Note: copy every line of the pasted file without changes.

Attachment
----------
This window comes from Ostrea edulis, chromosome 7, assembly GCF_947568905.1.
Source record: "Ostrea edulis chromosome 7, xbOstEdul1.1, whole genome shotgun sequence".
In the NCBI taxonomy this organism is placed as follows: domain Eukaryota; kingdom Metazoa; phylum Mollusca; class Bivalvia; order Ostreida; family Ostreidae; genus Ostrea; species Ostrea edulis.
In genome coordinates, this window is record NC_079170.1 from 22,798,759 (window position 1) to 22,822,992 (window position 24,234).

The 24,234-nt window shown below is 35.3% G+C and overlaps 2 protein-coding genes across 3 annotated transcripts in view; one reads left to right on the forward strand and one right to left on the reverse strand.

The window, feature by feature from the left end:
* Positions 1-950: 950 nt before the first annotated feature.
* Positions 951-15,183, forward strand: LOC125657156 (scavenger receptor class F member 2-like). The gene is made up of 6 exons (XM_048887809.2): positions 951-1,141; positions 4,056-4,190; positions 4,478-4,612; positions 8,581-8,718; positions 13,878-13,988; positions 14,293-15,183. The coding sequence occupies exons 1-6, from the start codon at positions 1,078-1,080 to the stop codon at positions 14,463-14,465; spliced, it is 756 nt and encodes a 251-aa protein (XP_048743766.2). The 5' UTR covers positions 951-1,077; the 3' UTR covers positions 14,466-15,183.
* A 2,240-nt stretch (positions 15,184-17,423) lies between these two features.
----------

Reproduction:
This window comes from Ostrea edulis, chromosome 7, assembly GCF_947568905.1.
Source record: "Ostrea edulis chromosome 7, xbOstEdul1.1, whole genome shotgun sequence".
In the NCBI taxonomy this organism is placed as follows: domain Eukaryota; kingdom Metazoa; phylum Mollusca; class Bivalvia; order Ostreida; family Ostreidae; genus Ostrea; species Ostrea edulis.
In genome coordinates, this window is record NC_079170.1 from 22,798,759 (window position 1) to 22,822,992 (window position 24,234).

The 24,234-nt window shown below is 35.3% G+C and overlaps 2 protein-coding genes across 3 annotated transcripts in view; one reads left to right on the forward strand and one right to left on the reverse strand.

The window, feature by feature from the left end:
* Positions 1-950: 950 nt before the first annotated feature.
* Positions 951-15,183, forward strand: LOC125657156 (scavenger receptor class F member 2-like). The gene is made up of 6 exons (XM_048887809.2): positions 951-1,141; positions 4,056-4,190; positions 4,478-4,612; positions 8,581-8,718; positions 13,878-13,988; positions 14,293-15,183. The coding sequence occupies exons 1-6, from the start codon at positions 1,078-1,080 to the stop codon at positions 14,463-14,465; spliced, it is 756 nt and encodes a 251-aa protein (XP_048743766.2). The 5' UTR covers positions 951-1,077; the 3' UTR covers positions 14,466-15,183.
* A 2,240-nt stretch (positions 15,184-17,423) lies between these two features.